I'm writing this today watching the wind blowing blossom past the window at 70mph. Last week we had a glorious few days of late Spring weather - warm sun, gentle breezes, the occasional light shower of rain overnight - and it was like travelling to a different country. A kinder, warmer country, where oranges grow freely in peoples gardens, and colourful birds sing in flowering trees all day long. Narnia, possibly.
All that is over today though. Ho yus. Today it's all about high winds, rain and grey, leaden skies full of more rain. Unfortunately, the fruit trees in my garden are currently heavily laden with their flowers, and I have a nasty feeling that a few days of this weather will shred them bare, leaving us with no crab apples, plums or cherries later in the year.
I make it sound like we have an orchard. We don't.
We have a small but prolific crab apple in the front garden, and two teeny tiny plum and cherry trees in the middle of the front lawn. Oh, and a gnarly old apple tree in the back garden which has good years and bad years.
The apples are perfect looking - red and green and big and round, like something out of a children's book - and smell delicious. They taste delicious too, but unfortunately they rot with terrifying rapidity. They rot on the tree, and if you are lucky enough to find and pick one that is unblemished, eat it there and then, because by the next morning it will have festered into a half-liquid goo.
I think they're called Charles Ross, according to a nice man we asked at an Apple Day event once, an old Victorian breed developed from Cox's. They are lovely, but you have to be quick.
I need to have lots of apples this year because I have discovered a fantastic recipe for marmalade jelly - I know that sounds like an oxymoron - which uses either the skins and cores of apples, or "windfall apples" along with citrus peel and various other goodies. I used the recipe the other day to make Dandelion Marmalade Jelly, and the result, dear reader, was a soaraway success.
While I was walking the dog in one of the many gorgeous meadows nearby, I thought "there are an awful lot of dandelions here. I bet they're useful for something." Inspired by that thought, I took a poo bag (unused*) and wandered around the meadow picking dandelions. A few here, a few there, always moving around to ensure a good mix of flowers. The dog helped** by sticking her nose into the bag every time I bent down to pick a flower, or by racing around me in a circle, then trying to send me crashing to the ground by running into the backs of my knees at 40mph.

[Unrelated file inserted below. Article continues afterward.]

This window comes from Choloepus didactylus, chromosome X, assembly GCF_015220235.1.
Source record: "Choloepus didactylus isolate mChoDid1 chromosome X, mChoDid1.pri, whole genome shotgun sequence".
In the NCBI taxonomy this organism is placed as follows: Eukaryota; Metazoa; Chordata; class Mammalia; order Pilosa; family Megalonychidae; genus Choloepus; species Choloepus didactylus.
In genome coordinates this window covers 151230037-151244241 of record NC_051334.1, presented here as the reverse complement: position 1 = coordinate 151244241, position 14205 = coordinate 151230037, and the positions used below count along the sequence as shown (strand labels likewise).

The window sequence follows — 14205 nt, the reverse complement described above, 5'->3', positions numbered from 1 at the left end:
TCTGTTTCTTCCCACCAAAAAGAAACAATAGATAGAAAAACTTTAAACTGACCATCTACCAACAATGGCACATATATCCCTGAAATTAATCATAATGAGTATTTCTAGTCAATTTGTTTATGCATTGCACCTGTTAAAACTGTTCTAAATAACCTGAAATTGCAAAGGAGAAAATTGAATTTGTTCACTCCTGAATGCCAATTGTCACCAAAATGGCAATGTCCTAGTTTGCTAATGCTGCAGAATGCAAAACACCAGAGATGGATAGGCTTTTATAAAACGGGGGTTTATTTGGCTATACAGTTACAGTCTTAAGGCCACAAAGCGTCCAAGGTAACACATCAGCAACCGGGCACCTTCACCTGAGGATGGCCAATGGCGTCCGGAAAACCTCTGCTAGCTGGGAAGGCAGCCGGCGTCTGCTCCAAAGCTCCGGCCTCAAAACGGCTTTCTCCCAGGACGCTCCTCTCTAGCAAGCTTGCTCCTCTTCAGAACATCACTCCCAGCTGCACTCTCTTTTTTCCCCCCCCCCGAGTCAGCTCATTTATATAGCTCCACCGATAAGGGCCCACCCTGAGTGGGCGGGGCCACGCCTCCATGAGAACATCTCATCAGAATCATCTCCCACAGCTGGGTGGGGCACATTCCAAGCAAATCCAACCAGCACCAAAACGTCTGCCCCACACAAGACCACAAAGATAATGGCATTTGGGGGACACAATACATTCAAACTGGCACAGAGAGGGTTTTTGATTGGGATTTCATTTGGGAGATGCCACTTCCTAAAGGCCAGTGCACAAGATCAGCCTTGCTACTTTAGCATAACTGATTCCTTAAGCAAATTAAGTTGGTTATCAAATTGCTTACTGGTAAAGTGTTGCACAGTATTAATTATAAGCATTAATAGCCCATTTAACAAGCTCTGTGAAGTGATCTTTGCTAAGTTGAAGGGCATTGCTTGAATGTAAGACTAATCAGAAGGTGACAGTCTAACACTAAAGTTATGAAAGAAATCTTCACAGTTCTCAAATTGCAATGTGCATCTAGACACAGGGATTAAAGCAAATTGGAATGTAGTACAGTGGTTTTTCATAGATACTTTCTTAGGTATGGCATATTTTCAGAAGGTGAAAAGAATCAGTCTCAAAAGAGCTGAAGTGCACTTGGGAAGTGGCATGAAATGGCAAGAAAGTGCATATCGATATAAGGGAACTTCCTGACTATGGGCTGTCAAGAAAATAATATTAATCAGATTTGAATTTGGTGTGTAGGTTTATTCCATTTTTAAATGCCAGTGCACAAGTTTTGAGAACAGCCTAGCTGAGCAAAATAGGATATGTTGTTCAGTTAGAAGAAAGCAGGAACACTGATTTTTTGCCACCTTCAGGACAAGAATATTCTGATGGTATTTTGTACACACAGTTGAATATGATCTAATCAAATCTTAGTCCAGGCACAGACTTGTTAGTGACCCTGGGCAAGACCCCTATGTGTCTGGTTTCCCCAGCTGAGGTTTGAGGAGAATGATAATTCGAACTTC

When I got home I Googled "Dandelion Recipes," and found several which looked promising. I adapted the one that I liked the sound of the most, and hey presto, delicious golden dandelion marmalade jelly, which tastes of honey. It's great on toast.
I've been busy with work, both my "day" job and the catering business, one way and another. We've picked up a few more jobs, and whilst things are growing slowly, I am delighted that they are actually growing. I'm also trying to get my preserves into a couple more retail outlets, and have been handing out freebies to people to try and lure them into buying more. Fingers crossed.
Mr WithaY has spent most of the last 9 weeks busily building Neolithic houses at Old Sarum, as part of an English Heritage project. They asked for volunteers to go and do "experimental archaeology" based on the remaining evidence found at Stonehenge and Durrington Walls. This means they've been building houses based on the extant post-holes in the ground, a bit like designing a horse based on the hoofprints.
The result has been a small collection of wooden-built thatched huts, all different and all rather charming. Mr WithaY has also been asked to carve some wooden items to dress the houses - bowls and such - which he has done, and English Heritage are using them as part of their display.
We went and looked at them last weekend, while it was still sunny, and I was very impressed.
In other news: The hedge in the back garden has been removed, giving us about 6 extra feet of space. There will be a funky new chestnut hurdle fence put in to replace it, which I am looking forward to very much. At present, though, the dog has taken to standing and staring mournfully through the meagre chicken-wire fence which is all that remains, looking out into the meadow behind the house. She probably wishes she was frolicking among the dandelions.
She frolicked in the garden all of last week, yeah, back when it was sunny, remember that? It was great, wasn't it? She developed a habit of digging up a stick from the remains of the hedge roots, then collapsing theatrically on the lawn to gnaw at it. This was fine, right up until she ate too many twig-gnawings, and sicked them all up onto her bed in the middle of the night.
So. A new bed, and a closer watch on the dog to ensure she doesn't eat twigs any more.
*Hygiene is important in cooking.
**No, she really didn't.